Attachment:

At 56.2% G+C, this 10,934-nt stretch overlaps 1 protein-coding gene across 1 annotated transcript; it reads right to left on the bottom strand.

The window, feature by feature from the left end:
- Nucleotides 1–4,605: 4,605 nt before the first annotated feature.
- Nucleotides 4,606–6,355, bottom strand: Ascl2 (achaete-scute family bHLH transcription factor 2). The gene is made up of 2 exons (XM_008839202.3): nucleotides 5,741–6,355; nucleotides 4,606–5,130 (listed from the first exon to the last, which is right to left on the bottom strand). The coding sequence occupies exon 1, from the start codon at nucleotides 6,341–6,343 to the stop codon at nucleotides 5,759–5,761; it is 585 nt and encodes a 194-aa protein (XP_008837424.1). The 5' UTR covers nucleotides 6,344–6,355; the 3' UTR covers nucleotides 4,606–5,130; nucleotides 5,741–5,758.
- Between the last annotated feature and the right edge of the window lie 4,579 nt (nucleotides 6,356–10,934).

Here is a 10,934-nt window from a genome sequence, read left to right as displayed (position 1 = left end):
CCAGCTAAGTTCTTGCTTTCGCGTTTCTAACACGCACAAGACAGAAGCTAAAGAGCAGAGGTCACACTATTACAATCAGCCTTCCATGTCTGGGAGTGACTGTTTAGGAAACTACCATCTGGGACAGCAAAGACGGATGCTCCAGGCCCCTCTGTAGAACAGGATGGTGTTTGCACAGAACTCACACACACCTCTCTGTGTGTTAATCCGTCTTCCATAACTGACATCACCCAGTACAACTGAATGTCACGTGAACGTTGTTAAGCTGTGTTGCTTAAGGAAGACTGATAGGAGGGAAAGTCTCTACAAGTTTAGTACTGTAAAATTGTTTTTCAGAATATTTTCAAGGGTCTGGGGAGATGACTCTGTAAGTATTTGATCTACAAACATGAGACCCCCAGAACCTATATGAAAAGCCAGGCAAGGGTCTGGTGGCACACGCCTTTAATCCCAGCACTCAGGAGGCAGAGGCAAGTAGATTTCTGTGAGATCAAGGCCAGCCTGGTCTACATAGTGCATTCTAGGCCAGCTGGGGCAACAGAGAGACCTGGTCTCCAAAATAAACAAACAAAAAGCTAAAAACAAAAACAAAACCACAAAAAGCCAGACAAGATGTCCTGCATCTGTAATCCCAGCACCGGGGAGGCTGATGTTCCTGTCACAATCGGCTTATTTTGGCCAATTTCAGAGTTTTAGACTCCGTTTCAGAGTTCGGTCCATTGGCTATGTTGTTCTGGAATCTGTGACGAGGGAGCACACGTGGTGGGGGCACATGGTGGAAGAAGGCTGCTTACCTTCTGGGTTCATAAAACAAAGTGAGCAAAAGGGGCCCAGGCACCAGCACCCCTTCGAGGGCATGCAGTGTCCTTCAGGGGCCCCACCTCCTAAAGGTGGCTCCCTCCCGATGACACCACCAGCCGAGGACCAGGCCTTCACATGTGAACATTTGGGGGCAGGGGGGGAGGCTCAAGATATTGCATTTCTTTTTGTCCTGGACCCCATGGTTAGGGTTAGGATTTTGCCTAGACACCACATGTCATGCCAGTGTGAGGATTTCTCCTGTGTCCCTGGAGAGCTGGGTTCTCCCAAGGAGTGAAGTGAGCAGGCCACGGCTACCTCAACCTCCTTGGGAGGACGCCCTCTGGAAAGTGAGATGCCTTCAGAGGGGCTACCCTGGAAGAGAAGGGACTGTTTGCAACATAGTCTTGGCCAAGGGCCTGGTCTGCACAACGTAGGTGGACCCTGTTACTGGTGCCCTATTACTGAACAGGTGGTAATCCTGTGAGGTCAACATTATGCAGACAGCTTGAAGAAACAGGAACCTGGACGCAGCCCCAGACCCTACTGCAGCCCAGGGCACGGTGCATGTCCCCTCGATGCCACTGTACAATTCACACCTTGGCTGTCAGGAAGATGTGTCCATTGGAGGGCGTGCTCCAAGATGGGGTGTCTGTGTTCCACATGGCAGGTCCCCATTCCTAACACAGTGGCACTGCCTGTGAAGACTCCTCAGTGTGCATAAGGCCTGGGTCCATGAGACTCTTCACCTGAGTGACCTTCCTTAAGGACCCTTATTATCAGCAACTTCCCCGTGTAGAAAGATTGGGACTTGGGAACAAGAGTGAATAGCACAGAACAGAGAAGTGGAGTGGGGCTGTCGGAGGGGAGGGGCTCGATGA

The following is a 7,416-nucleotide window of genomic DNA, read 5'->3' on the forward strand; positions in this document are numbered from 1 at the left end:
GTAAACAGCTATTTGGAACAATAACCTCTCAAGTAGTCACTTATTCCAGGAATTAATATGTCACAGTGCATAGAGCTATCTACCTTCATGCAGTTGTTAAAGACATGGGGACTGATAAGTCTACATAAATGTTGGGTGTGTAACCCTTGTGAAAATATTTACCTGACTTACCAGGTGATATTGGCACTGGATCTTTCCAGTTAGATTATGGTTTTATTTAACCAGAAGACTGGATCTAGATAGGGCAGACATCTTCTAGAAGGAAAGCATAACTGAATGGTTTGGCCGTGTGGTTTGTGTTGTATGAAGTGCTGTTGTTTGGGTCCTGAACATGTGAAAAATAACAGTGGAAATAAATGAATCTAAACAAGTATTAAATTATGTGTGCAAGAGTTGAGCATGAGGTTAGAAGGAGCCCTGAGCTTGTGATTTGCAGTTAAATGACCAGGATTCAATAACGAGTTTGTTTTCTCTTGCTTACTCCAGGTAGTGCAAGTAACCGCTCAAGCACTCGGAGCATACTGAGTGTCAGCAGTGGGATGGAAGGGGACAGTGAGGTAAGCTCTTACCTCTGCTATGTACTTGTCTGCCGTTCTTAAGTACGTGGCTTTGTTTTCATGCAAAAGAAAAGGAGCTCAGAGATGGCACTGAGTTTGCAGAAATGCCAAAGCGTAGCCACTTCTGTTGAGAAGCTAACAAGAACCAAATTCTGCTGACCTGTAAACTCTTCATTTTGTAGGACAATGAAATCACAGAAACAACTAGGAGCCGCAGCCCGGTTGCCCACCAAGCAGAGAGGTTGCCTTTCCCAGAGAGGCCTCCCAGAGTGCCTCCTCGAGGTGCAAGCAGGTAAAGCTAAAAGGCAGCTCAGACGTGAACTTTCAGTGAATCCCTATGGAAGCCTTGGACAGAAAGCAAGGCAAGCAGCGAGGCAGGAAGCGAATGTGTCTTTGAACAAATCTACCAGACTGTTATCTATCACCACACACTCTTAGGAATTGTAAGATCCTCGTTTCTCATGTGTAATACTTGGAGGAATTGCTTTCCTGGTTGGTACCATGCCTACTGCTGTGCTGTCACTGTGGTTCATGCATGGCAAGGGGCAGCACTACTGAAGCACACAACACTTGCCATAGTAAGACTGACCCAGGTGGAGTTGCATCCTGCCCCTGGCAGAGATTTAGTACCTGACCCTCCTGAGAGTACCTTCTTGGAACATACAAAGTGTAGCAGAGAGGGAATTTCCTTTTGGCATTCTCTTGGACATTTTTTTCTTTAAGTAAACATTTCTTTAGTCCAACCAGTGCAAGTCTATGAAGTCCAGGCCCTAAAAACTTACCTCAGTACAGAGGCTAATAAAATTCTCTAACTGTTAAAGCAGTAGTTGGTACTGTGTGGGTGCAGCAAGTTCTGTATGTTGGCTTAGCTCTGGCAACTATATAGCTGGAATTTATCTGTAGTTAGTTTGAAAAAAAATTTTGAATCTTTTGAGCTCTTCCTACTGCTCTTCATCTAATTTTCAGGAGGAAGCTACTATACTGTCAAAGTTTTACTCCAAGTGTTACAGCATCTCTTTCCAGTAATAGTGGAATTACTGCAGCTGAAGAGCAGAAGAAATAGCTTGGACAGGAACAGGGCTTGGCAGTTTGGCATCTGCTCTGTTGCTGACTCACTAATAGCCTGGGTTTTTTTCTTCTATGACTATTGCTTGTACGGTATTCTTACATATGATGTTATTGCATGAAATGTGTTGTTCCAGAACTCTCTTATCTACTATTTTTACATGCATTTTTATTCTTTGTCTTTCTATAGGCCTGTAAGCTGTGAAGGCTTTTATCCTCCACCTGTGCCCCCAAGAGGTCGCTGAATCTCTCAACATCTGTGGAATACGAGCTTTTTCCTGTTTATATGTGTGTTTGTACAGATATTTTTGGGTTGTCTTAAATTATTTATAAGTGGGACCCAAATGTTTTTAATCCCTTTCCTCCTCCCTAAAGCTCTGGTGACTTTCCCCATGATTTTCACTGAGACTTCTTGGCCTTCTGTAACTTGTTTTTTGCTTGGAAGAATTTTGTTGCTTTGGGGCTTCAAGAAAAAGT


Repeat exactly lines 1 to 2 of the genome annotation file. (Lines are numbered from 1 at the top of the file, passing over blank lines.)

At 56.2% G+C, this 10,934-nt stretch overlaps 1 protein-coding gene across 1 annotated transcript; it reads right to left on the bottom strand.

The window, feature by feature from the left end: